Saturday, May 19, 2012

If rabbits ran your farm

Becca of Heartbeet Farm brings the tractor in from the field.
Greenhouse shared by Heartbeet and Easy Yoke Farm.

      Last night we saw a local showing of Greenhorns – a documentary about young farmers around the country who are trying in unusual places and ways to bring nutritious, pesticide-free food to the table and earn a living at the same time. I’d recommend viewing it. These young people are energetic, innovative, educated and very thoughtful about what they’re trying to do. (Is that a little excessive, Margie?)  They are building greenhouses on empty lots in the middle of urban mission districts, reclaiming broken farms, and setting up small shops to sell true artisan foods in the midst of cities. They face enormous financial hurdles, relentless labor, and discouraging government policies. We admire them because we’ve witnessed how they love what they do and we’ve eaten their crops as fast as we could shove shitake mushrooms and potatoes into our mouths.

This was a full-grown rosebush complete with yellow roses sitting on top of the stand
Eaten down to nubbins.
She looks slightly evil as she ignores the radish tops.
     While we were busy watching the film and listening to the discussion that followed, Honeysuckle was busy at home. We had a small rosebush sitting on a stand on the porch. She decided to harvest it before we could transplant it. We never imagined she’d pull it down and eat the whole thing, thorns, yellow blossoms and canes right down to nubbins. On a tiny scale this is proof of what animals can do to your investments if you allow them to run the business. Turn your back for a second, leave the gate unlatched...  just another hazard to factor in if you farm animals.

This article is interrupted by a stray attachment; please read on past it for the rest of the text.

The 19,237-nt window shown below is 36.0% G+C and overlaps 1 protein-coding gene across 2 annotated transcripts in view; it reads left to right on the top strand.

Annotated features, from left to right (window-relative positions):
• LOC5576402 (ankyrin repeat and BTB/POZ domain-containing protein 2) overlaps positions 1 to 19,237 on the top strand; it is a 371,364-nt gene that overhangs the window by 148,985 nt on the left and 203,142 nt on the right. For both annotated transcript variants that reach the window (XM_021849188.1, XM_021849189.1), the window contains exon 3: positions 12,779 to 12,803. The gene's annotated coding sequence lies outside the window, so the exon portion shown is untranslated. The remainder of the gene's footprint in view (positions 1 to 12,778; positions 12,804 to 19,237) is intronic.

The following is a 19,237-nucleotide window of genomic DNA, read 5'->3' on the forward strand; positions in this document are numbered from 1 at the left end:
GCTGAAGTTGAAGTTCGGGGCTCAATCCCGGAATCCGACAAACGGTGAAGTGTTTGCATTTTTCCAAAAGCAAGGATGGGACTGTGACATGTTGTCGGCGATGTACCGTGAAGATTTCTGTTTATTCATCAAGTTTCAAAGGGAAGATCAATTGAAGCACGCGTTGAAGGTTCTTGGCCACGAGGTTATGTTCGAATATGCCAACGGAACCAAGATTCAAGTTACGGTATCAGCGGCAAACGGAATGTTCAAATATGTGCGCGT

Monday, May 14, 2012

The way of poppies

      It is the nature of poppies to be fleeting. Here for a few hours, day or two perhaps, then, gone.
For that reason I didn't used to like them. Wasteful, I thought. Now perhaps I'm wiser? Last year we allowed three poppies. This year, so far, I counted seventeen. When you see a miniature orange volcano pressing through the swelling green bud, it's about to burst.

                     Two days ago there were two, now there are five. The weather has been perfect for them, but still, they will not last long. So I go out to look at them several times a day to watch their blazing careers. They nest among the black iris - which is only called black. It is more a very dark purple.

Their petals are so delicate the slightest rain or windy weather carries them away.

     When the sun is directly on them, they are almost too bright to look at. But I do. I am filled with both joy and sadness. Our lives - on a stem.

Wednesday, May 9, 2012

Simply Water

These days, nothing tastes better than this water. (I’ve been drinking heavily during my absence from this blog.) I think it really could be called artisan water. Artisan –  meaning hand-made in small batches – another word hi-jacked by marketeers and ad-people.

It’s simple enough, and maybe everyone else already knows to do this or isn’t interested. Our niece, Mary Blount Lapp, served it from large glass jars at her beautiful outdoor wedding reception in Lancaster County, PA. In one hour I drank twice the recommended daily amount. Couldn’t stop. Still can’t. The combined flavors are so refreshing they stir memories of cold, sweet water drank from a spring near a lake on a hot day years ago.  

Mary’s Water
1 gallon filtered water
3-4  thin slices lime
5 thin slices cucumber
2 small sprigs of mint
Refrigerate til icy cold.
Obviously, adjust to taste. 

      Mary & Ernie's outdoor wedding reception on the hillside of their friends' farm.